Monday, September 16, 2019

Those blazing new internet sunsets? Thank a couple of summer volcanic eruptions.

Great sunsets are the new kitties on social media.

Lots of folks are posting their photographs of 
spectacular glowing orange and purple sunsets. Whereʻd they come from? 

Once again, this pulse of superb sunsets is thanks to atmospheric pollution from a volcano.

(Since youʻll find sunset shots elsewhere, hereʻs a shot of whatʻs causing them. This is the plume from Kuril Islands volcano Raikoke, taken from the International Space Station. Credit: NASA.)

This time, it is the Russian volcano, Raikoke, which erupted in June this year. The volcano dumped vast amounts of sulfur gas into the upper atmosphere, giving sunsets a new reddish-purple tinge.

High altitude balloon measurements just found sulfur density 20 times normal in the stratosphere. The story was reported in last weekʻs issue of the journal Science

There were some great sunsets in 2008, that time due to the ash-filled eruption of the Alaskan volcano Kasatochi. It exploded in August of that year.  

And there were years of great sunsets in the 1990s from the Philippine volcano Pinatubo, which erupted in June 1991.

(In the NASA images from space at left, the upper shot is before Pinatubo. In the lower image, the layers of aerosols from 1991ʻs eruption of Pinatubo are visible in the atmosphere.)

The latest bit of atmospheric pyrotechnics is thanks to Raikoke or Raykoke, a Russian volcano that dominates an island in the Kuril chain of the Northwest Pacific. The June 22 eruption ejected a plume of sulfur dioxide and particulate matter 50,000 feet into the atmosphere.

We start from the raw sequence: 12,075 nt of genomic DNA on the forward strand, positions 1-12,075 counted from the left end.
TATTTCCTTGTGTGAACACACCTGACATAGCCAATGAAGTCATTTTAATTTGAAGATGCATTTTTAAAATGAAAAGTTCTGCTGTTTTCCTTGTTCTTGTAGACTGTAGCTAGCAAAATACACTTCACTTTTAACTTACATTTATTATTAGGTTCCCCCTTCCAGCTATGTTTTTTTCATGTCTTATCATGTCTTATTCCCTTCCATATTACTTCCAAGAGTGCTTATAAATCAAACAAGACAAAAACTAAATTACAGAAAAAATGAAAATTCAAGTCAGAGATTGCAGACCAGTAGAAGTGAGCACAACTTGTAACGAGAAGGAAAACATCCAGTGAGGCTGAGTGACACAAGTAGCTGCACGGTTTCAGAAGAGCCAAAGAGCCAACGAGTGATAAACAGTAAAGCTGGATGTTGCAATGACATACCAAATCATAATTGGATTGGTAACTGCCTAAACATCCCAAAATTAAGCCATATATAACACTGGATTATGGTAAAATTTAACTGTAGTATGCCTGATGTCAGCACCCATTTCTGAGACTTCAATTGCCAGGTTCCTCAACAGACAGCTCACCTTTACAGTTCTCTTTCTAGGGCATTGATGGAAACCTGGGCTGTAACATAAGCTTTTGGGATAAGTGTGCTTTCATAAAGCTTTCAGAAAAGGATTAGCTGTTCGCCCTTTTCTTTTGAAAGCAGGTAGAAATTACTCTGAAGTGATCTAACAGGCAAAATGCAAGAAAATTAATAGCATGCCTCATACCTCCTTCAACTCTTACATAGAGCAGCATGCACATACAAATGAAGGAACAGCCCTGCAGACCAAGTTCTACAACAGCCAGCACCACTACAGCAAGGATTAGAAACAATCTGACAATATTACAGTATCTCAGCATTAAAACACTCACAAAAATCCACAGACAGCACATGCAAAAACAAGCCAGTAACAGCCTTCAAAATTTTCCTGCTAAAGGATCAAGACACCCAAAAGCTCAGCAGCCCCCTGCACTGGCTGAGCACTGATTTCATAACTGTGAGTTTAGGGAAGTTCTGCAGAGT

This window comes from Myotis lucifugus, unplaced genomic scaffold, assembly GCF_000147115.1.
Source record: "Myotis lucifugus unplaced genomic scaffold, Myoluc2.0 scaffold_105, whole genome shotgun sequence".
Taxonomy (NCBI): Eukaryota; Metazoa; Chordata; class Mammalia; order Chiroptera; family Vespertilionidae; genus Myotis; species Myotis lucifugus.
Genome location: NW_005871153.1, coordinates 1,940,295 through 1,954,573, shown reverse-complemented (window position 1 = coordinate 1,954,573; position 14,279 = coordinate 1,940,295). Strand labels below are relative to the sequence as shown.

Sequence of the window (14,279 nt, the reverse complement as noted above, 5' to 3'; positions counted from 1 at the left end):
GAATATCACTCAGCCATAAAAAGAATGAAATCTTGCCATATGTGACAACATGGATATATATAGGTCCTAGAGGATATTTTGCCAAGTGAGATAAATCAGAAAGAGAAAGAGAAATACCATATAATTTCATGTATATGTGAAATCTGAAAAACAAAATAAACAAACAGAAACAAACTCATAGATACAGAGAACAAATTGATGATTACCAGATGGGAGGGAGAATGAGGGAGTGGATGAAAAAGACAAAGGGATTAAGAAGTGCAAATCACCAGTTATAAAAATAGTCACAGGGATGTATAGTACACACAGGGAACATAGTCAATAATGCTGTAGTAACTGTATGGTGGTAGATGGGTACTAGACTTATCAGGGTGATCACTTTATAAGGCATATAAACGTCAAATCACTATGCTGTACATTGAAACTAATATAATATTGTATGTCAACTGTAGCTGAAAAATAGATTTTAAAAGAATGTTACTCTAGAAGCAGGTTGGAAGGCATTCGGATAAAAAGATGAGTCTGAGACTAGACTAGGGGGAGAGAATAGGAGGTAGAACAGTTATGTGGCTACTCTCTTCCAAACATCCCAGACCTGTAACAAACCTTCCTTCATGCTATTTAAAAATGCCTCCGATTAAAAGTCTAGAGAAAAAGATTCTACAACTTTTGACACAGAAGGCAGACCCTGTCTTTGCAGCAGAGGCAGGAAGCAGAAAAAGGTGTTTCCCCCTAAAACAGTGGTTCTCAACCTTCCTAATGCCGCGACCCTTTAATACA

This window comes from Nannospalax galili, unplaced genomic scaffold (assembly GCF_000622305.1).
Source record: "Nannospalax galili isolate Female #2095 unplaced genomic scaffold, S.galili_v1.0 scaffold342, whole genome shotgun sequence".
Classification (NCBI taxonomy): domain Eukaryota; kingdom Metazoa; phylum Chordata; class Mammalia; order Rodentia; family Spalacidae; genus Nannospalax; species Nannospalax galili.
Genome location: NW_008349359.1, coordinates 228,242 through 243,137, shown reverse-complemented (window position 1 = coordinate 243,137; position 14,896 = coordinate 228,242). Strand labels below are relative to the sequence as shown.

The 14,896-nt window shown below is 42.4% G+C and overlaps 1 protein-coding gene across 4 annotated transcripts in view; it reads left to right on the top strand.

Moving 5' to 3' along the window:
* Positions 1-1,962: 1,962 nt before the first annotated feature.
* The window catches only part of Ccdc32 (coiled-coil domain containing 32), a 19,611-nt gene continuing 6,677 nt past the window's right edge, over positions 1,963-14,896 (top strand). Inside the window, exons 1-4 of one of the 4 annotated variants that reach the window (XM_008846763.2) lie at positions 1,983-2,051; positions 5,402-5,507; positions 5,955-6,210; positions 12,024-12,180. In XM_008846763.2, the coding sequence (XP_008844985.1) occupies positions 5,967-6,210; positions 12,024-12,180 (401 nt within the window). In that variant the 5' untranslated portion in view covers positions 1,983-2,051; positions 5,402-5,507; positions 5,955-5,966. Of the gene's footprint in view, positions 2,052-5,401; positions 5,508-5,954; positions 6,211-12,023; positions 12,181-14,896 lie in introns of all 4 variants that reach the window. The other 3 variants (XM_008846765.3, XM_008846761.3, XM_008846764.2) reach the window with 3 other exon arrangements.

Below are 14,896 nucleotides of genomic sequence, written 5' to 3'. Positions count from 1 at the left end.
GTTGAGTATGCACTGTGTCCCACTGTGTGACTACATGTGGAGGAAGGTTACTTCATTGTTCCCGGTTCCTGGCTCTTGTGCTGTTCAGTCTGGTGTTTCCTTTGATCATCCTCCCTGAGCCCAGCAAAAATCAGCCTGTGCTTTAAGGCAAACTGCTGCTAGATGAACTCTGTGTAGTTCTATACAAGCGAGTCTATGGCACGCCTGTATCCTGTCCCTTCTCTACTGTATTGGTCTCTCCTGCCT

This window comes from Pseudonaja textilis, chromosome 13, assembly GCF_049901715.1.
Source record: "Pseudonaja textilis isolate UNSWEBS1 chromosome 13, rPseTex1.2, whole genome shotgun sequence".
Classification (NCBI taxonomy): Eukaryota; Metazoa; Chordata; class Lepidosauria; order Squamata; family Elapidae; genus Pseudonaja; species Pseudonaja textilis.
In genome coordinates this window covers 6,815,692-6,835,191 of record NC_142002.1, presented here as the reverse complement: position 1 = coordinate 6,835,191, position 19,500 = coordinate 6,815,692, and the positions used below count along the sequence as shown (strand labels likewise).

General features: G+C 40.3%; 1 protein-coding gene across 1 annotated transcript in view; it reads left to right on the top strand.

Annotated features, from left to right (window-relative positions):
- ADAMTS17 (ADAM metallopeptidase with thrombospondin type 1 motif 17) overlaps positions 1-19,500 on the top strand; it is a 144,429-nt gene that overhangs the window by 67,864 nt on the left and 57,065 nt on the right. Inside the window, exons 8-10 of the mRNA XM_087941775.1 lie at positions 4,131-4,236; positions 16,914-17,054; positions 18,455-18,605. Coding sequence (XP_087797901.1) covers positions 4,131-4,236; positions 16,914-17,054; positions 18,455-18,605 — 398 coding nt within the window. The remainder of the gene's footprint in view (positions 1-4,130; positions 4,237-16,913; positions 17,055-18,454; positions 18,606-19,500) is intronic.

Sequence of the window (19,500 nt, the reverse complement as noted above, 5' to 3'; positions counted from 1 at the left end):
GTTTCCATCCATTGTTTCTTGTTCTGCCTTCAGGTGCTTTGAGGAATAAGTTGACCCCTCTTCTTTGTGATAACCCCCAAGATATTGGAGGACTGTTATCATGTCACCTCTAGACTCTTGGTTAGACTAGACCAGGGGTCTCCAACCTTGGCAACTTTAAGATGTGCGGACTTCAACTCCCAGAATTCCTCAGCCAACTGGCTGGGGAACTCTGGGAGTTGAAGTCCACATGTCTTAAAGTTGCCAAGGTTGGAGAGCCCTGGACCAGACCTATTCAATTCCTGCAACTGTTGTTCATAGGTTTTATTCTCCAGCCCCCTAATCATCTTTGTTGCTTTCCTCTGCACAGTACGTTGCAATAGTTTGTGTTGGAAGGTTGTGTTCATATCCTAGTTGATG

The Raikoke event may be helped a little by another eruption in the first week of August, this one from the volcano Ulawun in Papua New Guinea. Its plume is believed to have reached 63,000 feet.

But while those are impressive events, the volume is not believed to be sufficient to alter climate. Pinatubo was identified responsible for a two-year period of global cooling that temporarily halted the planetʻs pattern of warming.

Pinatubo lifted 15 million tons of sulfur dioxide into the atmosphere, where it formed a layer of sulfuric acid droplets that both blocked sunlight and made great sunsets. 

© Jan TenBruggencate 2019

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